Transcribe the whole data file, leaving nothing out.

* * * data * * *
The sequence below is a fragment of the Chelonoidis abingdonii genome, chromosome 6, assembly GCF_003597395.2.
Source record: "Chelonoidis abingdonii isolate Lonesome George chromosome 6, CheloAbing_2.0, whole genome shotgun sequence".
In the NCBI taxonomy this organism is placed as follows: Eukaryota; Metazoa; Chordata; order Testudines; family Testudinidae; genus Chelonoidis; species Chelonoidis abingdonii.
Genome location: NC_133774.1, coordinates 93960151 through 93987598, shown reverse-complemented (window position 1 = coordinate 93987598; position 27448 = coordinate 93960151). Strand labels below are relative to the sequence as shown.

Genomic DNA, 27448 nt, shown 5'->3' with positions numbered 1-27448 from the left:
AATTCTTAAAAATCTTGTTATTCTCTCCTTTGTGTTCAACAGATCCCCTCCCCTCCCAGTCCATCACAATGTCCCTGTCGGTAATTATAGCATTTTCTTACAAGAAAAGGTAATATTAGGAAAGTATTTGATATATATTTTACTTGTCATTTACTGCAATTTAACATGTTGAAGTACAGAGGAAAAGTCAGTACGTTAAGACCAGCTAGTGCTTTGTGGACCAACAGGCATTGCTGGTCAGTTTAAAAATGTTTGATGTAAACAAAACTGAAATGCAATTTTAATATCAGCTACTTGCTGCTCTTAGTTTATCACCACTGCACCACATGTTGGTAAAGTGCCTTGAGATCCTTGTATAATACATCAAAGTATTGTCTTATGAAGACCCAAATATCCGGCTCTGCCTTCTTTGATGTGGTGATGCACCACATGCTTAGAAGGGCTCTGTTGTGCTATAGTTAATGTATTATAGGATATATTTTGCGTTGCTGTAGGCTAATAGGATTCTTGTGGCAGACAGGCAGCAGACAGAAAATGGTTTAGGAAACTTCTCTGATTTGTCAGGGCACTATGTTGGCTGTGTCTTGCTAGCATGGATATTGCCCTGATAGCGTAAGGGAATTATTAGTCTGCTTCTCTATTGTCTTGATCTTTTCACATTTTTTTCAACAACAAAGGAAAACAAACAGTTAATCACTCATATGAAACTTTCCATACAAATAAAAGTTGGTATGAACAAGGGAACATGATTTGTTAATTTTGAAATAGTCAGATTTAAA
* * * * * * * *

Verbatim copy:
The sequence below is a fragment of the Chelonoidis abingdonii genome, chromosome 6, assembly GCF_003597395.2.
Source record: "Chelonoidis abingdonii isolate Lonesome George chromosome 6, CheloAbing_2.0, whole genome shotgun sequence".
In the NCBI taxonomy this organism is placed as follows: Eukaryota; Metazoa; Chordata; order Testudines; family Testudinidae; genus Chelonoidis; species Chelonoidis abingdonii.
Genome location: NC_133774.1, coordinates 93960151 through 93987598, shown reverse-complemented (window position 1 = coordinate 93987598; position 27448 = coordinate 93960151). Strand labels below are relative to the sequence as shown.

Genomic DNA, 27448 nt, shown 5'->3' with positions numbered 1-27448 from the left:
AATTCTTAAAAATCTTGTTATTCTCTCCTTTGTGTTCAACAGATCCCCTCCCCTCCCAGTCCATCACAATGTCCCTGTCGGTAATTATAGCATTTTCTTACAAGAAAAGGTAATATTAGGAAAGTATTTGATATATATTTTACTTGTCATTTACTGCAATTTAACATGTTGAAGTACAGAGGAAAAGTCAGTACGTTAAGACCAGCTAGTGCTTTGTGGACCAACAGGCATTGCTGGTCAGTTTAAAAATGTTTGATGTAAACAAAACTGAAATGCAATTTTAATATCAGCTACTTGCTGCTCTTAGTTTATCACCACTGCACCACATGTTGGTAAAGTGCCTTGAGATCCTTGTATAATACATCAAAGTATTGTCTTATGAAGACCCAAATATCCGGCTCTGCCTTCTTTGATGTGGTGATGCACCACATGCTTAGAAGGGCTCTGTTGTGCTATAGTTAATGTATTATAGGATATATTTTGCGTTGCTGTAGGCTAATAGGATTCTTGTGGCAGACAGGCAGCAGACAGAAAATGGTTTAGGAAACTTCTCTGATTTGTCAGGGCACTATGTTGGCTGTGTCTTGCTAGCATGGATATTGCCCTGATAGCGTAAGGGAATTATTAGTCTGCTTCTCTATTGTCTTGATCTTTTCACATTTTTTTCAACAACAAAGGAAAACAAACAGTTAATCACTCATATGAAACTTTCCATACAAATAAAAGTTGGTATGAACAAGGGAACATGATTTGTTAATTTTGAAATAGTCAGATTTAAA